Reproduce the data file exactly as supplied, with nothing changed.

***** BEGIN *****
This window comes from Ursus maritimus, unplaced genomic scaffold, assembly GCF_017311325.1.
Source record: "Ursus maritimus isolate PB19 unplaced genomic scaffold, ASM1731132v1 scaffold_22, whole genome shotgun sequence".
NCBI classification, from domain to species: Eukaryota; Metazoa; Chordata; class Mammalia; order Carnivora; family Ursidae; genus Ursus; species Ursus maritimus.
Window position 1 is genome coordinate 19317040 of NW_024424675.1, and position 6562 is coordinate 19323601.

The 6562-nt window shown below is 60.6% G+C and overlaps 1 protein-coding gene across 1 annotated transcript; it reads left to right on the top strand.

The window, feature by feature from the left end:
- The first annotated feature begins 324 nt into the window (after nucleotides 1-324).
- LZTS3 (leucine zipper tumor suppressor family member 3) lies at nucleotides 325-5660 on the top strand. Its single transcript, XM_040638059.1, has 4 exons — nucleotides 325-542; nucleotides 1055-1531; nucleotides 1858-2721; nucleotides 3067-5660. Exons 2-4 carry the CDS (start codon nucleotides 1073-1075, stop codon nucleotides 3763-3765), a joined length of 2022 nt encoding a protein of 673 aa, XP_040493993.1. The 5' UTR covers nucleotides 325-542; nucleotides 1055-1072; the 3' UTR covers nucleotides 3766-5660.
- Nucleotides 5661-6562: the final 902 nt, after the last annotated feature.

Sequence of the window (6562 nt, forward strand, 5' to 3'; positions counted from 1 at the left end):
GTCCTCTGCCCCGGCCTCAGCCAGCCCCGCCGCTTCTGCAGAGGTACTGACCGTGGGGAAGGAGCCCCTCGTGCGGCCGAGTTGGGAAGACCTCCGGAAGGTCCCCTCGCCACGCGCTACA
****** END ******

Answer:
This window comes from Ursus maritimus, unplaced genomic scaffold, assembly GCF_017311325.1.
Source record: "Ursus maritimus isolate PB19 unplaced genomic scaffold, ASM1731132v1 scaffold_22, whole genome shotgun sequence".
NCBI classification, from domain to species: Eukaryota; Metazoa; Chordata; class Mammalia; order Carnivora; family Ursidae; genus Ursus; species Ursus maritimus.
Window position 1 is genome coordinate 19317040 of NW_024424675.1, and position 6562 is coordinate 19323601.

The 6562-nt window shown below is 60.6% G+C and overlaps 1 protein-coding gene across 1 annotated transcript; it reads left to right on the top strand.

The window, feature by feature from the left end:
- The first annotated feature begins 324 nt into the window (after nucleotides 1-324).
- LZTS3 (leucine zipper tumor suppressor family member 3) lies at nucleotides 325-5660 on the top strand. Its single transcript, XM_040638059.1, has 4 exons — nucleotides 325-542; nucleotides 1055-1531; nucleotides 1858-2721; nucleotides 3067-5660. Exons 2-4 carry the CDS (start codon nucleotides 1073-1075, stop codon nucleotides 3763-3765), a joined length of 2022 nt encoding a protein of 673 aa, XP_040493993.1. The 5' UTR covers nucleotides 325-542; nucleotides 1055-1072; the 3' UTR covers nucleotides 3766-5660.
- Nucleotides 5661-6562: the final 902 nt, after the last annotated feature.

Sequence of the window (6562 nt, forward strand, 5' to 3'; positions counted from 1 at the left end):
GTCCTCTGCCCCGGCCTCAGCCAGCCCCGCCGCTTCTGCAGAGGTACTGACCGTGGGGAAGGAGCCCCTCGTGCGGCCGAGTTGGGAAGACCTCCGGAAGGTCCCCTCGCCACGCGCTACA